Wednesday, May 06, 2009

Human Decency is Hardly Wishful Thinking...

Ralph Peters is a retired U.S. Army Lieutenant Colonel and has written numerous commentaries on security issues. As can be expected of a former military man, Lt. Col. Peters is rather hawkish in his outlook, though I rather suspect he regards himself as a realist. In any event, he recently wrote this article for The Journal of International Security Affairs in which he attempts to argue for "moral clarity" and "an end to wishful thinking" in the ongoing military campaigns in Iraq and Afghanistan. His central argument is that the United States has lost it's appetite for bloodshed and that the wars in Iraq and Afghanistan have been unnecessarily lengthened by the failure to commit large numbers of troops in the early stages of the conflict, as well as the failure of officials to recognize that "[T]he point of [warfare] is simple: Win. In warfare, nothing else matters. If you cannot win clean, win dirty."

He goes on to state that collateral damages and civilian causalities are unavoidable in war, which is true, but his implicit statement is that nothing should be done to attempt to mitigate them. Indeed, given that the first several pages of his argument are full of bloviating tirades about how the United States has become "seduced...with a false-messiah catechism of bloodless war" thanks to "think tank scholars" and a "white-collar suburban society" with no "sense of grit in daily life", it's hard not to characterize Peters as a sort of cartoon character macho man. He talks extensively about how "think tank astrologers" wish to "constantly [narrow] the parameters of what is permissible in warfare" and complains that in the fight against Islamic terrorists "[t]hey pray to their god for help in cutting out throats, and we want to chat."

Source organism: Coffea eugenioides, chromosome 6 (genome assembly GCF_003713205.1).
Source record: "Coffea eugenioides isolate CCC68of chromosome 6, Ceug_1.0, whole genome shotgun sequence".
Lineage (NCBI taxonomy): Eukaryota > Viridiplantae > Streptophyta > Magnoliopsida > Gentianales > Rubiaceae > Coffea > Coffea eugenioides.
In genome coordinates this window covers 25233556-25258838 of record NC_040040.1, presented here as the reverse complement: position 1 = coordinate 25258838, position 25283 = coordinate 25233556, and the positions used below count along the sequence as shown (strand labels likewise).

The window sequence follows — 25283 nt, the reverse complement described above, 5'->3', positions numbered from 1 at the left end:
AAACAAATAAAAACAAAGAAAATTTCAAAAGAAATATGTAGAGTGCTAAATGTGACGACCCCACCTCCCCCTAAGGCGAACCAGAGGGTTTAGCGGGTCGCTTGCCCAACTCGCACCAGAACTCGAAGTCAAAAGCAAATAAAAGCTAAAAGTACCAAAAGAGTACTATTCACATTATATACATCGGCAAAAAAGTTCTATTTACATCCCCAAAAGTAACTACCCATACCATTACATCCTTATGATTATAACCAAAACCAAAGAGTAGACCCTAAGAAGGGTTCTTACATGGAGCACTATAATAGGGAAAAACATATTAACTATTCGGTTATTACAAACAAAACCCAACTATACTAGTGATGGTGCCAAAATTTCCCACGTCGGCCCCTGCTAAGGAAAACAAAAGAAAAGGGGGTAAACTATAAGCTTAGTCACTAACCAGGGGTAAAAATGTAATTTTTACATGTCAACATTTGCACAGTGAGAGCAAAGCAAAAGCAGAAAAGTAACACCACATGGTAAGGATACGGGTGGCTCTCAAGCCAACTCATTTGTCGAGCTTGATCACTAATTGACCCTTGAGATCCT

I'm not sure where to begin addressing his mischaracterizations of the issue except to refer the reader to the full article and note that Peters seems at all times to be talking about the current conflict with Islamic fundamentalists as if it were simply World War II with the bad guys in different costumes. This is bizarre, because he's correct to note that Islamic terrorists of the Al-Qaeda vein are not the same as "secular groups groups fighting for power or wealth". He spends nearly two entire pages discussing the contrast between of religiously-motivated terrorists and secular foes, and yet he somehow seems not to notice that that these differences, well, make a difference.

Indeed, it seems very much as if he only mentions Islam as another attempt to jab at what he sees as a weak society in which

We have oversold ourselves on the notion of respect for all religions (except, of course, for Christianity and Judaism) that we insist that faith cannot be a cause of atrocious violence. The notion of killing to please a deity and further his perceived agenda is so unpleasant to us that we simply pretend it away...

...A paralyzing problem...is that our religious class has been educated out of religious fervor...[They] no longer comprehend the life-shaking power of revelation...Emotional displays of faith make the functional agnostic or social atheist nervous; he or she reacts with elitist disdain. Thus we insist, for our own comfort, that our enemies do not really mean what they profess...
Here Peters' has twisted real suggestions that perhaps some Al-Qaeda leaders are using religious rhetoric to motivate their henchman to fight for their own otherwise esoteric or distant political ends into a non-existent claim that no Islamic terrorists are actually religiously motivated. I don't think I've ever heard that claim. Indeed, Al-Qaeda foot soldiers and their ilk are religiously motivated to the core, regardless of whether or not their leaders are sincere in their own professed beliefs. No, this is just Mr. Peters spewing bile. Still, he's correct that religiously-motivated foes are unusual in that they possess a dangerous martyr mentality not present in secular foes- "Where", he notes, "are the atheist suicide bombers?"

Unfortunately it seems that Peters wishes to match fervor with fervor (I don't think I'm being unfair to say that I can see some lionized Christianity between the lines in this article) and that he sees no answers to the problem of Islamic extremism that do not lie on the battlefield:

The essence of warfar never changes - it will always be about killing the enemy until he acquiesces to our desires or is exterminated...